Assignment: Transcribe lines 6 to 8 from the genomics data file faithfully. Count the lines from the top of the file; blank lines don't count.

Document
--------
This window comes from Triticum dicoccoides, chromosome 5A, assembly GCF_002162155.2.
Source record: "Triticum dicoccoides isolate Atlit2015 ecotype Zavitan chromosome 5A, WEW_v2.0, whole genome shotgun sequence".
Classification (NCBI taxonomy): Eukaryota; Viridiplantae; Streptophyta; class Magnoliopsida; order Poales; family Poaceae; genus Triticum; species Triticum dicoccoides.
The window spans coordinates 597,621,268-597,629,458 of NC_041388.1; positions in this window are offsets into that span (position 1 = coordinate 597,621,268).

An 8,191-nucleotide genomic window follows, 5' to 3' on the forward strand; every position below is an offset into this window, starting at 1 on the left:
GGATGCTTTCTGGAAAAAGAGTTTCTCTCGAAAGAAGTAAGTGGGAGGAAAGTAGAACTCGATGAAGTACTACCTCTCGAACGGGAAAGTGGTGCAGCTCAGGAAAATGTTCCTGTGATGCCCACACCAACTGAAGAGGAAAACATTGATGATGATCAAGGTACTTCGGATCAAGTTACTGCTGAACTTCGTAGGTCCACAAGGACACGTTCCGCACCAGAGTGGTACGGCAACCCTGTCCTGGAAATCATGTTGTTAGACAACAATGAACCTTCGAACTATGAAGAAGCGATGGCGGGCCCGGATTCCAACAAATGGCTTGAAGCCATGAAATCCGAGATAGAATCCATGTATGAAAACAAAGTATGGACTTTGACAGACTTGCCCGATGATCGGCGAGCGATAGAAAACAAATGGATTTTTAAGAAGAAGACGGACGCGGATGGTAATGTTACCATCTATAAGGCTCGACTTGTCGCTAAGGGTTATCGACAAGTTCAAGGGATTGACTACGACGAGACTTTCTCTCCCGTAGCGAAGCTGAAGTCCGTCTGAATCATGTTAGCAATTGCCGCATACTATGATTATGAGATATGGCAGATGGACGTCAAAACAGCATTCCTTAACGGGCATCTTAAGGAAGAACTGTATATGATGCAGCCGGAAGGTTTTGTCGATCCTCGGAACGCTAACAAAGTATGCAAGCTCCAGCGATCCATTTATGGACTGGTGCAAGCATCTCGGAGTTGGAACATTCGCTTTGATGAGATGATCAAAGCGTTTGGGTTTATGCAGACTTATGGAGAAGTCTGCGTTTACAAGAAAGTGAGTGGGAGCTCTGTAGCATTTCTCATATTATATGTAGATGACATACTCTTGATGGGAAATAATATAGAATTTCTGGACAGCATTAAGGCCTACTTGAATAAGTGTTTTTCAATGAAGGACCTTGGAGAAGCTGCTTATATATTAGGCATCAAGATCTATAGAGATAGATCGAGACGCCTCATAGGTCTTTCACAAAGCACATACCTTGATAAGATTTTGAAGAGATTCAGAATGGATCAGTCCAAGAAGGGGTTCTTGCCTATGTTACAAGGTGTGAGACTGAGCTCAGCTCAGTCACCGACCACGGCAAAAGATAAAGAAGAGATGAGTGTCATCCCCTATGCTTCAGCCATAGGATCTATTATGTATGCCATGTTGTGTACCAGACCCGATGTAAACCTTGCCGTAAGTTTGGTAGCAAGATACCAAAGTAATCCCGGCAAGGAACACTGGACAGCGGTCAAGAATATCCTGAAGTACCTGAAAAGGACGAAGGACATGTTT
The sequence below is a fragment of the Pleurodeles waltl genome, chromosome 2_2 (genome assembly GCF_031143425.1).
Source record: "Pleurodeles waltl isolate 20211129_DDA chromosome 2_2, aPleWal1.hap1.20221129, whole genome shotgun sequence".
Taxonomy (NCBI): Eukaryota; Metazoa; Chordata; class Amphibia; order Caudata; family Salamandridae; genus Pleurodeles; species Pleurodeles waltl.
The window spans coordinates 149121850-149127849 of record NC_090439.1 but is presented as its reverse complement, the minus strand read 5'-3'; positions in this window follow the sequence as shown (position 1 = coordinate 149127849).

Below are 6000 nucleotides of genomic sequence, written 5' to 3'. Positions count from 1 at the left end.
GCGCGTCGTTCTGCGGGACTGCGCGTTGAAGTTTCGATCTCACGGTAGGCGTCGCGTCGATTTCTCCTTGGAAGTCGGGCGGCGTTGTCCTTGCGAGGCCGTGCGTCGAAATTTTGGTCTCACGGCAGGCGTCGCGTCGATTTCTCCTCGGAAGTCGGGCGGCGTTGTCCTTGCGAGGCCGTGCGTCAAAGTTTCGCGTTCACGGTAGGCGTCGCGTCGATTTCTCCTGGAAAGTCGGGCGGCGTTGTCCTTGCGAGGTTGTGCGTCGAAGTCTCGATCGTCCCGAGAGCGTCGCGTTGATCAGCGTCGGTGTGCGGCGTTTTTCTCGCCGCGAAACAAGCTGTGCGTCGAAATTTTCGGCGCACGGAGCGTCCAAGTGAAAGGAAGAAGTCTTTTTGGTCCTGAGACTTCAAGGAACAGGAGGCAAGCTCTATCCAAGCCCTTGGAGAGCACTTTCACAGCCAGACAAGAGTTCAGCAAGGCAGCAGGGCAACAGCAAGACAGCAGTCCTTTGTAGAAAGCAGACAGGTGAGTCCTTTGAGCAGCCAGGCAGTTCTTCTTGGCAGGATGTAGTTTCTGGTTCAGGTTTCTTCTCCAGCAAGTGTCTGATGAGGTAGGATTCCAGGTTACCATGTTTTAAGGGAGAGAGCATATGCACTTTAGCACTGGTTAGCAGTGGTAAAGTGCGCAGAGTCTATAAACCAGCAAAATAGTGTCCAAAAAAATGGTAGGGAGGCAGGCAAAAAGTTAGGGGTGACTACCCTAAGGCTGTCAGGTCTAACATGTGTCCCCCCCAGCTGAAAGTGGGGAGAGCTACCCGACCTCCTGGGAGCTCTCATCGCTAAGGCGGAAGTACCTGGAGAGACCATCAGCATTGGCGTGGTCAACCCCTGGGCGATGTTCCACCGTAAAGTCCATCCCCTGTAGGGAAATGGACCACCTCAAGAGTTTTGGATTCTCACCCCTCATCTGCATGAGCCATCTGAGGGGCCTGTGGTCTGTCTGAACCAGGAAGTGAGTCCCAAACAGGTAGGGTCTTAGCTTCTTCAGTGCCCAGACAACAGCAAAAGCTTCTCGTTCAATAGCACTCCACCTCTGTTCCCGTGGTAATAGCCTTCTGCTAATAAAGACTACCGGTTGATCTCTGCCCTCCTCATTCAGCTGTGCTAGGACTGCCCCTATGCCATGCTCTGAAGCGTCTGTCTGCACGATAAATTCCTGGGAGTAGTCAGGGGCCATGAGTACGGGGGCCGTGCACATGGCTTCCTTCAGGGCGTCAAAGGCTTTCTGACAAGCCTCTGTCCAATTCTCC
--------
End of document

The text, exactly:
GGATGCTTTCTGGAAAAAGAGTTTCTCTCGAAAGAAGTAAGTGGGAGGAAAGTAGAACTCGATGAAGTACTACCTCTCGAACGGGAAAGTGGTGCAGCTCAGGAAAATGTTCCTGTGATGCCCACACCAACTGAAGAGGAAAACATTGATGATGATCAAGGTACTTCGGATCAAGTTACTGCTGAACTTCGTAGGTCCACAAGGACACGTTCCGCACCAGAGTGGTACGGCAACCCTGTCCTGGAAATCATGTTGTTAGACAACAATGAACCTTCGAACTATGAAGAAGCGATGGCGGGCCCGGATTCCAACAAATGGCTTGAAGCCATGAAATCCGAGATAGAATCCATGTATGAAAACAAAGTATGGACTTTGACAGACTTGCCCGATGATCGGCGAGCGATAGAAAACAAATGGATTTTTAAGAAGAAGACGGACGCGGATGGTAATGTTACCATCTATAAGGCTCGACTTGTCGCTAAGGGTTATCGACAAGTTCAAGGGATTGACTACGACGAGACTTTCTCTCCCGTAGCGAAGCTGAAGTCCGTCTGAATCATGTTAGCAATTGCCGCATACTATGATTATGAGATATGGCAGATGGACGTCAAAACAGCATTCCTTAACGGGCATCTTAAGGAAGAACTGTATATGATGCAGCCGGAAGGTTTTGTCGATCCTCGGAACGCTAACAAAGTATGCAAGCTCCAGCGATCCATTTATGGACTGGTGCAAGCATCTCGGAGTTGGAACATTCGCTTTGATGAGATGATCAAAGCGTTTGGGTTTATGCAGACTTATGGAGAAGTCTGCGTTTACAAGAAAGTGAGTGGGAGCTCTGTAGCATTTCTCATATTATATGTAGATGACATACTCTTGATGGGAAATAATATAGAATTTCTGGACAGCATTAAGGCCTACTTGAATAAGTGTTTTTCAATGAAGGACCTTGGAGAAGCTGCTTATATATTAGGCATCAAGATCTATAGAGATAGATCGAGACGCCTCATAGGTCTTTCACAAAGCACATACCTTGATAAGATTTTGAAGAGATTCAGAATGGATCAGTCCAAGAAGGGGTTCTTGCCTATGTTACAAGGTGTGAGACTGAGCTCAGCTCAGTCACCGACCACGGCAAAAGATAAAGAAGAGATGAGTGTCATCCCCTATGCTTCAGCCATAGGATCTATTATGTATGCCATGTTGTGTACCAGACCCGATGTAAACCTTGCCGTAAGTTTGGTAGCAAGATACCAAAGTAATCCCGGCAAGGAACACTGGACAGCGGTCAAGAATATCCTGAAGTACCTGAAAAGGACGAAGGACATGTTT
The sequence below is a fragment of the Pleurodeles waltl genome, chromosome 2_2 (genome assembly GCF_031143425.1).
Source record: "Pleurodeles waltl isolate 20211129_DDA chromosome 2_2, aPleWal1.hap1.20221129, whole genome shotgun sequence".